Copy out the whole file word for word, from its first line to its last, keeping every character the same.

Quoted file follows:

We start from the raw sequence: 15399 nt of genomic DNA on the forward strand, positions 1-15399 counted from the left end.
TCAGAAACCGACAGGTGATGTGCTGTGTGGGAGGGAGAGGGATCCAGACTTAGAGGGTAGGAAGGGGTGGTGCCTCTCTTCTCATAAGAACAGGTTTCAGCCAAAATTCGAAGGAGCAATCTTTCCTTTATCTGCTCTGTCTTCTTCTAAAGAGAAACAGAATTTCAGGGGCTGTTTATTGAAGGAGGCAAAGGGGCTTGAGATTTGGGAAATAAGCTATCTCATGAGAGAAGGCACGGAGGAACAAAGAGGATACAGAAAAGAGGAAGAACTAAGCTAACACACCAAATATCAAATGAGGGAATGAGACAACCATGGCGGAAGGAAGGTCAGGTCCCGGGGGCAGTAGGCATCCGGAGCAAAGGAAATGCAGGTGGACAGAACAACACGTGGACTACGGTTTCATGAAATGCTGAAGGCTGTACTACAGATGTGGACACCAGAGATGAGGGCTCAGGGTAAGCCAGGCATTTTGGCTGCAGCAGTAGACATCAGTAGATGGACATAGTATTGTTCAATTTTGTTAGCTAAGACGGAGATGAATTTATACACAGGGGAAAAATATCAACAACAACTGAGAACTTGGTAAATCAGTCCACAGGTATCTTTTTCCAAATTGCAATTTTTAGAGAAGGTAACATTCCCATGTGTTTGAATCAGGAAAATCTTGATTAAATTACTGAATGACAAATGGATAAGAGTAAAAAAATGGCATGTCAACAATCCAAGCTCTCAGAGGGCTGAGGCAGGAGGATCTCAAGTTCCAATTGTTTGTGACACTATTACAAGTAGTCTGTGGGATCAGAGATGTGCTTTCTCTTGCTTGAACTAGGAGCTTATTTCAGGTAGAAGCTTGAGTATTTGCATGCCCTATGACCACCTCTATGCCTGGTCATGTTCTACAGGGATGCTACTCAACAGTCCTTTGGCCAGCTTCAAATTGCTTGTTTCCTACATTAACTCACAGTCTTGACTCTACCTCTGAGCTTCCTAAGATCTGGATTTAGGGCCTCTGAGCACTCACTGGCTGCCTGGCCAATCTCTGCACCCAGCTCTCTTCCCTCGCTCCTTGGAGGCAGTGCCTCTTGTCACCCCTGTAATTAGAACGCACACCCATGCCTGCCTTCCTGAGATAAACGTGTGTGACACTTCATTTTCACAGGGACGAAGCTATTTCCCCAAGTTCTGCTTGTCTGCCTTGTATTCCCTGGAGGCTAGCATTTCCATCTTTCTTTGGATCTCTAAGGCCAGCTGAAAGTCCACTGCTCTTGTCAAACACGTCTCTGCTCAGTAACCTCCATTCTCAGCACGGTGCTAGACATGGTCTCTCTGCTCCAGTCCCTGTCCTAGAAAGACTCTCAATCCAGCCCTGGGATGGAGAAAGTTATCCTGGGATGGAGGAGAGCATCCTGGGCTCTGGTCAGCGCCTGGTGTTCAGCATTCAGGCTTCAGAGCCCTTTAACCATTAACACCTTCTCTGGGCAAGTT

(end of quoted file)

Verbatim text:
We start from the raw sequence: 15399 nt of genomic DNA on the forward strand, positions 1-15399 counted from the left end.
TCAGAAACCGACAGGTGATGTGCTGTGTGGGAGGGAGAGGGATCCAGACTTAGAGGGTAGGAAGGGGTGGTGCCTCTCTTCTCATAAGAACAGGTTTCAGCCAAAATTCGAAGGAGCAATCTTTCCTTTATCTGCTCTGTCTTCTTCTAAAGAGAAACAGAATTTCAGGGGCTGTTTATTGAAGGAGGCAAAGGGGCTTGAGATTTGGGAAATAAGCTATCTCATGAGAGAAGGCACGGAGGAACAAAGAGGATACAGAAAAGAGGAAGAACTAAGCTAACACACCAAATATCAAATGAGGGAATGAGACAACCATGGCGGAAGGAAGGTCAGGTCCCGGGGGCAGTAGGCATCCGGAGCAAAGGAAATGCAGGTGGACAGAACAACACGTGGACTACGGTTTCATGAAATGCTGAAGGCTGTACTACAGATGTGGACACCAGAGATGAGGGCTCAGGGTAAGCCAGGCATTTTGGCTGCAGCAGTAGACATCAGTAGATGGACATAGTATTGTTCAATTTTGTTAGCTAAGACGGAGATGAATTTATACACAGGGGAAAAATATCAACAACAACTGAGAACTTGGTAAATCAGTCCACAGGTATCTTTTTCCAAATTGCAATTTTTAGAGAAGGTAACATTCCCATGTGTTTGAATCAGGAAAATCTTGATTAAATTACTGAATGACAAATGGATAAGAGTAAAAAAATGGCATGTCAACAATCCAAGCTCTCAGAGGGCTGAGGCAGGAGGATCTCAAGTTCCAATTGTTTGTGACACTATTACAAGTAGTCTGTGGGATCAGAGATGTGCTTTCTCTTGCTTGAACTAGGAGCTTATTTCAGGTAGAAGCTTGAGTATTTGCATGCCCTATGACCACCTCTATGCCTGGTCATGTTCTACAGGGATGCTACTCAACAGTCCTTTGGCCAGCTTCAAATTGCTTGTTTCCTACATTAACTCACAGTCTTGACTCTACCTCTGAGCTTCCTAAGATCTGGATTTAGGGCCTCTGAGCACTCACTGGCTGCCTGGCCAATCTCTGCACCCAGCTCTCTTCCCTCGCTCCTTGGAGGCAGTGCCTCTTGTCACCCCTGTAATTAGAACGCACACCCATGCCTGCCTTCCTGAGATAAACGTGTGTGACACTTCATTTTCACAGGGACGAAGCTATTTCCCCAAGTTCTGCTTGTCTGCCTTGTATTCCCTGGAGGCTAGCATTTCCATCTTTCTTTGGATCTCTAAGGCCAGCTGAAAGTCCACTGCTCTTGTCAAACACGTCTCTGCTCAGTAACCTCCATTCTCAGCACGGTGCTAGACATGGTCTCTCTGCTCCAGTCCCTGTCCTAGAAAGACTCTCAATCCAGCCCTGGGATGGAGAAAGTTATCCTGGGATGGAGGAGAGCATCCTGGGCTCTGGTCAGCGCCTGGTGTTCAGCATTCAGGCTTCAGAGCCCTTTAACCATTAACACCTTCTCTGGGCAAGTT